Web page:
Collected by Irene Bell 2003


   Nancy Slack was born in Drove Cottage, the house from where Bernard Allen now farms. Her father was not a farmer but ran the 26 acres as a smallholding, growing sugar beet. He was also groundsman at Newark Golf Club and even had a job at one time as a rat catcher.

   Nancy was their third child, born when her brother was 14 years old and her sister was 10, so felt rather like an only child as her siblings being so much older had their own interests when she was growing up. She attended the local school in the present Scout Hut. Children started at 5 years old and went on until they were 14. There were just 3 classrooms and 3 teachers.

   She left school at 14 and helped her father on the smallholding for a while before getting a job at Webb Woollies, who made knitted baby clothes. The firm was over the Midland Railway Hotel and she rode every day on her bike.

   Ralph Sleight lived in Beckingham and was in the Navy. They met on the bus going to Newark when Ralph was on leave. Both families knew each other and the mothers were very keen for them to get together and did a bit of matchmaking, persuading them to write to each other. They were married on December 30th in 1950 at Coddington church, and as Ralph was still in the navy they lived at Drove Cottage with Nancy's parents.

   Nancy vividly remembers Manor Dairy Farm; they did the bottling of the milk there. Fred Hollingworth lived in the white house, Jim Hollingworth on the corner of where Morgans Close is now, and father Hollingworth in the big house.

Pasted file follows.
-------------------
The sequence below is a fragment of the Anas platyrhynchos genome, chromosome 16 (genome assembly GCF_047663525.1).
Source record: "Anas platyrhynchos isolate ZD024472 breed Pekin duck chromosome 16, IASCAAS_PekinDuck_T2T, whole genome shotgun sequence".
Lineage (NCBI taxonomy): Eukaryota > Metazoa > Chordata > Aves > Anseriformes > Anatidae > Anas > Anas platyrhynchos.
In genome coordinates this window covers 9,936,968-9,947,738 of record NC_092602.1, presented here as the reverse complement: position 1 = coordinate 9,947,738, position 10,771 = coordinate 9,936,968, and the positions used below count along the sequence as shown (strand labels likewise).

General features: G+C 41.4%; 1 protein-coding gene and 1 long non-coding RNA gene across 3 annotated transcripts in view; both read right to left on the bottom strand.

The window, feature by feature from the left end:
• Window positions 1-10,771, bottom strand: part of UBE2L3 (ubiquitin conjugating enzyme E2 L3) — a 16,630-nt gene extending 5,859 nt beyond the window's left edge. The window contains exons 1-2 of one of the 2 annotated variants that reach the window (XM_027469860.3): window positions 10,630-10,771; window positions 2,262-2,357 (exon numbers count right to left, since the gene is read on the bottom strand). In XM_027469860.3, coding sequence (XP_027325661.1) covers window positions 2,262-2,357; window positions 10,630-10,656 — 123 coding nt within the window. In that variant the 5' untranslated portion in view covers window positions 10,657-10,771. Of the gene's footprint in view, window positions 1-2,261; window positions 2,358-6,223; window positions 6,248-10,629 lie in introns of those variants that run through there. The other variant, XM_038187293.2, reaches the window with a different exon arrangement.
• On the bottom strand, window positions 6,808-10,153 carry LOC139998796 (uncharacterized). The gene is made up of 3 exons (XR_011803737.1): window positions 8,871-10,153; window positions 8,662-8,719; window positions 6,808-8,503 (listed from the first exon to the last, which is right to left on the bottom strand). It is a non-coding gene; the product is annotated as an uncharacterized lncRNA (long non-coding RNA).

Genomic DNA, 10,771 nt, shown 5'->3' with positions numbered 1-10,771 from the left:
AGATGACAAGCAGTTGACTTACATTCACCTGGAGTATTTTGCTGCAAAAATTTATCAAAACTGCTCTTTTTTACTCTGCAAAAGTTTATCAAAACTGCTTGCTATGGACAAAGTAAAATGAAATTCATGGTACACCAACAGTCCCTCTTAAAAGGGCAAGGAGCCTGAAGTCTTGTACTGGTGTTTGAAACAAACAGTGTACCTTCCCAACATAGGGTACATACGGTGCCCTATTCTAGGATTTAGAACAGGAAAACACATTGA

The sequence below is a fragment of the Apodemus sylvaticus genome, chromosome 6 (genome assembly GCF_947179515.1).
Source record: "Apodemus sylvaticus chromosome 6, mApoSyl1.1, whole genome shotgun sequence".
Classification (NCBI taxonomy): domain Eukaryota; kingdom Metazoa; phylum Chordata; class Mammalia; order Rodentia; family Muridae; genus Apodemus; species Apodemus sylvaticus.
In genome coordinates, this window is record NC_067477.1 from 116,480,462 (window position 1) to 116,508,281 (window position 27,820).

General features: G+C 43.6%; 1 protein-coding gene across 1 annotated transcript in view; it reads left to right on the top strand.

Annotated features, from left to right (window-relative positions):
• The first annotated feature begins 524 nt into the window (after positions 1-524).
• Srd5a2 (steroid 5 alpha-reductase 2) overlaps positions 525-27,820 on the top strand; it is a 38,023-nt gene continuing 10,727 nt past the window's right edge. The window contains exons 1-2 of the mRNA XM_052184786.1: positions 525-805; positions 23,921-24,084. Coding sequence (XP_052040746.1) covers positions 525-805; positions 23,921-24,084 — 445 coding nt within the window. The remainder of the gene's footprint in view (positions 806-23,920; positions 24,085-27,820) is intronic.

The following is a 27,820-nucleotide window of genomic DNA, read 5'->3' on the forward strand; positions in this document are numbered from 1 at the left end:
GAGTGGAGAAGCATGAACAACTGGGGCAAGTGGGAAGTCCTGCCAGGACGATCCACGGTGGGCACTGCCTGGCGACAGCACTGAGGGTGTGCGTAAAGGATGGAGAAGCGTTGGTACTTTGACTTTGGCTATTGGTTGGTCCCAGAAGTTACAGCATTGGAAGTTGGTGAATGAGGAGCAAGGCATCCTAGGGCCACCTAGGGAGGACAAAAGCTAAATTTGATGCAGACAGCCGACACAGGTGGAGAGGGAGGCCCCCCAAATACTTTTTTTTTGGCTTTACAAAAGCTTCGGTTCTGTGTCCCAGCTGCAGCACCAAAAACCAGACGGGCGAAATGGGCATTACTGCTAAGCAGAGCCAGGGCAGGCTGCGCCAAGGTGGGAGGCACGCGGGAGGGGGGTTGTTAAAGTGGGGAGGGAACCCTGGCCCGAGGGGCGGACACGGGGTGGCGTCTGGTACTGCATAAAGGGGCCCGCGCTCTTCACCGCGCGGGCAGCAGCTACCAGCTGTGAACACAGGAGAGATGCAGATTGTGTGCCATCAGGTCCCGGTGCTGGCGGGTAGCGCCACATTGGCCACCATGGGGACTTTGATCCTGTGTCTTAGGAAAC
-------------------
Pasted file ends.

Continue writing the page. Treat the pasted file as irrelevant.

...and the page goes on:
She remembers the war when not very much happened until the two German planes flew over and dropped bombs on the Ransome and Marle's factory which was making munitions. The children saw the planes from the school and were more excited than afraid.

   She remembers the two evacuees who stayed in the village, Kathleen and Diane. Kathleen loved it so much here she refused to go back to Norfolk at the end of the war, but eventually married a Coddington boy.

   Her memories of the village are of the many small cottages and the shop owned by John Knott. The shop sold everything, groceries but also shoelaces, buttons, more or less everything. The bakery was behind the shop which you got to down the passage next to the Plough Pub and through the yard.

   The post office was run by a mother and daughter, Mrs Sharpe who was a tiny lady and Miss Milly Sharpe a huge fat lady. It was just a post office, nothing else sold there apart from perhaps a few greeting cards but all the mail was sorted there. When they gave up the post office Bernard Mastin and his wife took it on in the bungalow opposite the "Inn on the Green" 1975.

   They had three children, John, Ann and Peter who all live locally. They moved from Drove Cottage into Valley View in 1958, which was a council house estate. The first council houses built in Coddington were the six in Balderton Lane, then those on Brownlow Hill and finally the Valley View Estate, built in 1956.

   Unlike jost of the people I have spoken to, Nancy thinks that village life is much better now, with quite a lot of activities going on; she does not remember there being much going on in the village in the good old days!